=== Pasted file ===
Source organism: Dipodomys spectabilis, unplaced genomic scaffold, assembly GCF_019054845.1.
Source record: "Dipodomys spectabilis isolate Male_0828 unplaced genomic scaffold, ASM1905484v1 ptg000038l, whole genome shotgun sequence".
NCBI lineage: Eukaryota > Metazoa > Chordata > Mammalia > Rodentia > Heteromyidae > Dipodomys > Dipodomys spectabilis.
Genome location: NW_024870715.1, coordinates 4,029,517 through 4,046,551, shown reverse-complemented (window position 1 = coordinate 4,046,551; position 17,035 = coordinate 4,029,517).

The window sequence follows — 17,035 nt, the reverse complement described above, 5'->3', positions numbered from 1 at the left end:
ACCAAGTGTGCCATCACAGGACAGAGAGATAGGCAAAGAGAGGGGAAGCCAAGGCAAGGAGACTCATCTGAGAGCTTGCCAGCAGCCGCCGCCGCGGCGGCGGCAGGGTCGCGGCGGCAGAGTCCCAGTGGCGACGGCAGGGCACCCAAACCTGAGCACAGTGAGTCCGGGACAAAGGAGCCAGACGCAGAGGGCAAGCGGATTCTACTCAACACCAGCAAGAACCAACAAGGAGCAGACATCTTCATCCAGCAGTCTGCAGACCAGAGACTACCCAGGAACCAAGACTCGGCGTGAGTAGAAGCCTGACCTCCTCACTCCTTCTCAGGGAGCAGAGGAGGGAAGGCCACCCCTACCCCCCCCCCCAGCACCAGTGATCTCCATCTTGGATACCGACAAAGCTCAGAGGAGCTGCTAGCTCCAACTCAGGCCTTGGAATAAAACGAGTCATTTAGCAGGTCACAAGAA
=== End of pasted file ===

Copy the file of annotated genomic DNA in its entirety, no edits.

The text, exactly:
Source organism: Dipodomys spectabilis, unplaced genomic scaffold, assembly GCF_019054845.1.
Source record: "Dipodomys spectabilis isolate Male_0828 unplaced genomic scaffold, ASM1905484v1 ptg000038l, whole genome shotgun sequence".
NCBI lineage: Eukaryota > Metazoa > Chordata > Mammalia > Rodentia > Heteromyidae > Dipodomys > Dipodomys spectabilis.
Genome location: NW_024870715.1, coordinates 4,029,517 through 4,046,551, shown reverse-complemented (window position 1 = coordinate 4,046,551; position 17,035 = coordinate 4,029,517).

The window sequence follows — 17,035 nt, the reverse complement described above, 5'->3', positions numbered from 1 at the left end:
ACCAAGTGTGCCATCACAGGACAGAGAGATAGGCAAAGAGAGGGGAAGCCAAGGCAAGGAGACTCATCTGAGAGCTTGCCAGCAGCCGCCGCCGCGGCGGCGGCAGGGTCGCGGCGGCAGAGTCCCAGTGGCGACGGCAGGGCACCCAAACCTGAGCACAGTGAGTCCGGGACAAAGGAGCCAGACGCAGAGGGCAAGCGGATTCTACTCAACACCAGCAAGAACCAACAAGGAGCAGACATCTTCATCCAGCAGTCTGCAGACCAGAGACTACCCAGGAACCAAGACTCGGCGTGAGTAGAAGCCTGACCTCCTCACTCCTTCTCAGGGAGCAGAGGAGGGAAGGCCACCCCTACCCCCCCCCCCAGCACCAGTGATCTCCATCTTGGATACCGACAAAGCTCAGAGGAGCTGCTAGCTCCAACTCAGGCCTTGGAATAAAACGAGTCATTTAGCAGGTCACAAGAA